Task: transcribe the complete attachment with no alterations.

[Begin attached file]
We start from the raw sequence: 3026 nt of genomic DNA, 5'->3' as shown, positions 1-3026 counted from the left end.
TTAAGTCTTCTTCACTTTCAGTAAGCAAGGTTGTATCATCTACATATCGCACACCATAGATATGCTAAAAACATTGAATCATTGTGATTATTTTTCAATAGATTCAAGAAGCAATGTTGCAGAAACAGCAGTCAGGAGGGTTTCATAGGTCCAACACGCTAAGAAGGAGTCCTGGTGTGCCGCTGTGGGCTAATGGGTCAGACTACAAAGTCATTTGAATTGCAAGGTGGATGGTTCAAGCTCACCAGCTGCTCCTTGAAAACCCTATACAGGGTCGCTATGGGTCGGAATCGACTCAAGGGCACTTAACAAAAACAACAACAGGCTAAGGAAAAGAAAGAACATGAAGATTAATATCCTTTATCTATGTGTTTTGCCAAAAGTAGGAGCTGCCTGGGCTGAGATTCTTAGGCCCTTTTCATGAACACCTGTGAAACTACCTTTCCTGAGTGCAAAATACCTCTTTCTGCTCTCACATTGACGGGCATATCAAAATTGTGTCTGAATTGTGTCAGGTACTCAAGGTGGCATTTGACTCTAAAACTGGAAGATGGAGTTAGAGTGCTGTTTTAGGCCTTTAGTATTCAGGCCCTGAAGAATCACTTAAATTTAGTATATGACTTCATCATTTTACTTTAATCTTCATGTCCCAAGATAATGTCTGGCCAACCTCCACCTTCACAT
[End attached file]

We start from the raw sequence: 3026 nt of genomic DNA, 5'->3' as shown, positions 1-3026 counted from the left end.
TTAAGTCTTCTTCACTTTCAGTAAGCAAGGTTGTATCATCTACATATCGCACACCATAGATATGCTAAAAACATTGAATCATTGTGATTATTTTTCAATAGATTCAAGAAGCAATGTTGCAGAAACAGCAGTCAGGAGGGTTTCATAGGTCCAACACGCTAAGAAGGAGTCCTGGTGTGCCGCTGTGGGCTAATGGGTCAGACTACAAAGTCATTTGAATTGCAAGGTGGATGGTTCAAGCTCACCAGCTGCTCCTTGAAAACCCTATACAGGGTCGCTATGGGTCGGAATCGACTCAAGGGCACTTAACAAAAACAACAACAGGCTAAGGAAAAGAAAGAACATGAAGATTAATATCCTTTATCTATGTGTTTTGCCAAAAGTAGGAGCTGCCTGGGCTGAGATTCTTAGGCCCTTTTCATGAACACCTGTGAAACTACCTTTCCTGAGTGCAAAATACCTCTTTCTGCTCTCACATTGACGGGCATATCAAAATTGTGTCTGAATTGTGTCAGGTACTCAAGGTGGCATTTGACTCTAAAACTGGAAGATGGAGTTAGAGTGCTGTTTTAGGCCTTTAGTATTCAGGCCCTGAAGAATCACTTAAATTTAGTATATGACTTCATCATTTTACTTTAATCTTCATGTCCCAAGATAATGTCTGGCCAACCTCCACCTTCACAT